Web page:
Too Many Streaming Exclusives Is Already Starting To Piss Users Off

from the too-much-of-a-good-thing dept

So we’ve noted a few times now that the rise of streaming video competitors is indisputably a good thing. Numerous new streaming alternatives have driven competition to an antiquated cable TV sector that has long been plagued by apathy, high rates, and comically-bad customer service. That’s long overdue and a positive thing overall, as streaming customer satisfaction scores suggest.

But as the sector matures and players rush to the trough, there’s a looming problem it seems oblivious to: too many services, and too many exclusives, and too high a price point could drive users back to piracy. An ironic outcome for a sector that took years to learn the lesson that the best way to compete with piracy is to offer better, cheaper, simpler services.

It’s the simplicity that’s starting to unwind as every company on Earth rushes to capitalize on the streaming evolution and lock down their own content exclusives, fracturing availability. A new survey of more than 6,000 users around the world found that 70 percent of streaming customers say there?s now too many streaming options, and 87 percent worry it will become too expensive to keep up with all of them.

Granted, while the “streaming is getting too expensive” line is a media hot take that shows up a few times a week now, it’s often over-stated; users don’t have to subscribe to all of the services at once, and unlike traditional cable can subscribe and unsubscribe at their leisure to save money. That said, there’s still a problem with fracturing content availability to the point where users have to manage a dozen account logins, or hunt and peck through a dozen services to find content that’s endlessly appearing and disappearing due to ever shifting and exclusive licensing arrangements:

“…the study found that 67 percent of consumers already find toggling between multiple services frustrating. 58 percent of consumers found managing numerous logins annoying. And 45 percent say it?s already too difficult to find what they?re looking for.

Those findings were recently mirrored by a Deloitte study that found 47 percent of US consumers already suffer from what the firm called ?subscription fatigue,? and 56 percent were frustrated by quickly changing licensing deals that make finding their favorite film or TV shows a chore.

Again, the rise of streaming competition is an indisputably good thing. And a lot of this will certainly be mitigated as also-ran services fail and fall by the wayside. But the industry as a whole still needs to be conscious of the fact that forcing consumers to hunt and peck through too many costly services to find the exclusive content they’re looking for is going to make piracy more attractive. There’s some preliminary data suggesting this may already be happening, with some studies suggesting piracy rates could easily double if users face too many exclusives and too high a price point.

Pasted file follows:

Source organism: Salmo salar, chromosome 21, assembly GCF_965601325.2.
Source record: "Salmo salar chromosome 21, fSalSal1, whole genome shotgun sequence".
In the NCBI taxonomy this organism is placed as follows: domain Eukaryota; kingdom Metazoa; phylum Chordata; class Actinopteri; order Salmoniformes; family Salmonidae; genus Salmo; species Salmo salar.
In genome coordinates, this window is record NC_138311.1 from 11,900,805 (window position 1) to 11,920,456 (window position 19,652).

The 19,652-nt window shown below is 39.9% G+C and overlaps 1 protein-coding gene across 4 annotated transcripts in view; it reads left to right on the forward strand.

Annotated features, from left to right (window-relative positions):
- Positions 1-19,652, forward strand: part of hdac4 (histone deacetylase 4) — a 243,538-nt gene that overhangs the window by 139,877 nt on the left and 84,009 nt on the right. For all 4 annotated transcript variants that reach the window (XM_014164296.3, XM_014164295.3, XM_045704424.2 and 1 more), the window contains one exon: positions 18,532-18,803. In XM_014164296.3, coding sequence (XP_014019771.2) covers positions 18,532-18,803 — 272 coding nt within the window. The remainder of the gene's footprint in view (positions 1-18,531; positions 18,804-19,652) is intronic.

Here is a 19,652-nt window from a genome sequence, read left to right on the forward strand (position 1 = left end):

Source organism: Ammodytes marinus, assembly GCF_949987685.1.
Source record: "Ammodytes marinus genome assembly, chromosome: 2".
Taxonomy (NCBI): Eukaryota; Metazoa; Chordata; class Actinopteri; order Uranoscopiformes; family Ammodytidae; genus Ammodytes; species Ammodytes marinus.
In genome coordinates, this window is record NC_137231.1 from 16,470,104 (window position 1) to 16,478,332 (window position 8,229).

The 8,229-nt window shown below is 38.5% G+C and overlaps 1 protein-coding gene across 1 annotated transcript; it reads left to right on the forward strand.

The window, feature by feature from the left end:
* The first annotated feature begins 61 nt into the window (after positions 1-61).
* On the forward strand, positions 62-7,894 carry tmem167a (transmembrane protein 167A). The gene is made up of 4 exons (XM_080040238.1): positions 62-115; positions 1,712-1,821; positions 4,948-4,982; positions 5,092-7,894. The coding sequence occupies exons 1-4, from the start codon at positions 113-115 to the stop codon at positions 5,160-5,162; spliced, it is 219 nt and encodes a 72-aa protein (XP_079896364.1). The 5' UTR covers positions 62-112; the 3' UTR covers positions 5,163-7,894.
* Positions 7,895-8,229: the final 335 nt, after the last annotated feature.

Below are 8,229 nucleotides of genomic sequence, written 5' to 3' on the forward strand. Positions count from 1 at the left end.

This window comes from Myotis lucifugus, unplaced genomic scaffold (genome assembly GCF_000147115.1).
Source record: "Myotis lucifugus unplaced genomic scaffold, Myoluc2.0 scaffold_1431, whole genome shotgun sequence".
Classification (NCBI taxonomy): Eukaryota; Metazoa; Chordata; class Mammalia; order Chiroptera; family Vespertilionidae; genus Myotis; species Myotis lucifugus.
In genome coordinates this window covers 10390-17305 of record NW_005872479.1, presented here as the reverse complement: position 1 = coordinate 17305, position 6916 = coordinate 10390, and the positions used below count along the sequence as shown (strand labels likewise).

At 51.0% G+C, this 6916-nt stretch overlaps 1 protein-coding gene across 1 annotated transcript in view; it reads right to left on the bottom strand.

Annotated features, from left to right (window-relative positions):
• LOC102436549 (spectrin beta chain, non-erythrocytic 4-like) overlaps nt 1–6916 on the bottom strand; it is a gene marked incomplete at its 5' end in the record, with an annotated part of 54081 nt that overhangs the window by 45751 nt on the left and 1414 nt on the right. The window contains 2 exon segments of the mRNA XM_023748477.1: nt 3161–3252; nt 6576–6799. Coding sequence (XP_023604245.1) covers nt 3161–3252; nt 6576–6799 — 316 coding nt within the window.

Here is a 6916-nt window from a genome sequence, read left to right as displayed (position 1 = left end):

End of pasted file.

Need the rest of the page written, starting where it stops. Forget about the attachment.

Granted much of this will be dismissed by industry as just mindless whining by consumers, especially by the folks who still, after decades of clear data on this front, don’t want to acknowledge that you need to compete with piracy.

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Comments on “Too Many Streaming Exclusives Is Already Starting To Piss Users Off”

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rangda (profile) says:

"Again, the rise of streaming competition is an indisputably good thing."

It’s not really competition when every show is only available from one provider. Streaming is really a collection of mini-monopolies as each provider locks their own content behind their own paywall. They compete vs. cable but do not compete vs. themselves.

This comment has been deemed insightful by the community.
Bruce C. says:

Re: Best of both worlds?

It would be much simpler for consumers if, instead of a complete exclusive lockout, there was a one year or one season blackout, and after that the services would cross-license with each other. Each service would have the benefit of its hottest series all to itself, but consumers would be able to choose between "now or later" rather than "there or not there".

Anonymous Coward says:

Re: Re: Best of both worlds?

You are describing the current situation in computer gamine with the Epic game store and their exclusivity deals, which has the PC gaming community up in arms. It may not go over well in video streaming either, but it sounds preferable to having to subscribe to tons of different services.

This comment has been deemed insightful by the community.
PaulT (profile) says:

Re: Re: Re: Best of both worlds?

"which has the PC gaming community up in arms"

It has them up in arms mainly because it’s a shoddy, feature-lacking service that requires yet another potential malware target without any perceivable gain for the end user to be installed, and because games that were previously announced for Steam are now not accessible for the Steam users who preordered them.

I dare say the reaction to streaming services being upfront about this would be different. In fact, it already happens in some territories (for example, here in Spain, some season of Orange Is The New Black appeared on Movistar+ for a year before they got to Netflix)

nerdrage says:

Re: Re: Best of both worlds?